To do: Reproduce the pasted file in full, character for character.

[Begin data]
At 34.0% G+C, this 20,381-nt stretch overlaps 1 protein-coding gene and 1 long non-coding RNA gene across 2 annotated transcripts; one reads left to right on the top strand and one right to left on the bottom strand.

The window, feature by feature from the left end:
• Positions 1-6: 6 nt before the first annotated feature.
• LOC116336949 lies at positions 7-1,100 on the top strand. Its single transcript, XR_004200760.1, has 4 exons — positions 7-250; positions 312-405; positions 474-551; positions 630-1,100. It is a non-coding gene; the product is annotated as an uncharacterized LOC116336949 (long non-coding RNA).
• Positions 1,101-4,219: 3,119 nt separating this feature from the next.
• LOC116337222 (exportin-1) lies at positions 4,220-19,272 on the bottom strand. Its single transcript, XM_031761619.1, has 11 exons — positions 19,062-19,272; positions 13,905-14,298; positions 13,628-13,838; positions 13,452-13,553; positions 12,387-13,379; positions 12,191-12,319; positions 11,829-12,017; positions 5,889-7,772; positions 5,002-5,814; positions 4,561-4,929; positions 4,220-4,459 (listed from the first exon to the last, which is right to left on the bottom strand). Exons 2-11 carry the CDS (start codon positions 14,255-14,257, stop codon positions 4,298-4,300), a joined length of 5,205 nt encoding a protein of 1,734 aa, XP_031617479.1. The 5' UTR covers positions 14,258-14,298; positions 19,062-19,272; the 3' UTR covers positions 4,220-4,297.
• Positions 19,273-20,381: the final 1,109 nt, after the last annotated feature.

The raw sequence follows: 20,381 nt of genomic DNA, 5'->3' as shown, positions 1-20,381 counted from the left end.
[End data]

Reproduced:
At 34.0% G+C, this 20,381-nt stretch overlaps 1 protein-coding gene and 1 long non-coding RNA gene across 2 annotated transcripts; one reads left to right on the top strand and one right to left on the bottom strand.

The window, feature by feature from the left end:
• Positions 1-6: 6 nt before the first annotated feature.
• LOC116336949 lies at positions 7-1,100 on the top strand. Its single transcript, XR_004200760.1, has 4 exons — positions 7-250; positions 312-405; positions 474-551; positions 630-1,100. It is a non-coding gene; the product is annotated as an uncharacterized LOC116336949 (long non-coding RNA).
• Positions 1,101-4,219: 3,119 nt separating this feature from the next.
• LOC116337222 (exportin-1) lies at positions 4,220-19,272 on the bottom strand. Its single transcript, XM_031761619.1, has 11 exons — positions 19,062-19,272; positions 13,905-14,298; positions 13,628-13,838; positions 13,452-13,553; positions 12,387-13,379; positions 12,191-12,319; positions 11,829-12,017; positions 5,889-7,772; positions 5,002-5,814; positions 4,561-4,929; positions 4,220-4,459 (listed from the first exon to the last, which is right to left on the bottom strand). Exons 2-11 carry the CDS (start codon positions 14,255-14,257, stop codon positions 4,298-4,300), a joined length of 5,205 nt encoding a protein of 1,734 aa, XP_031617479.1. The 5' UTR covers positions 14,258-14,298; positions 19,062-19,272; the 3' UTR covers positions 4,220-4,297.
• Positions 19,273-20,381: the final 1,109 nt, after the last annotated feature.

The raw sequence follows: 20,381 nt of genomic DNA, 5'->3' as shown, positions 1-20,381 counted from the left end.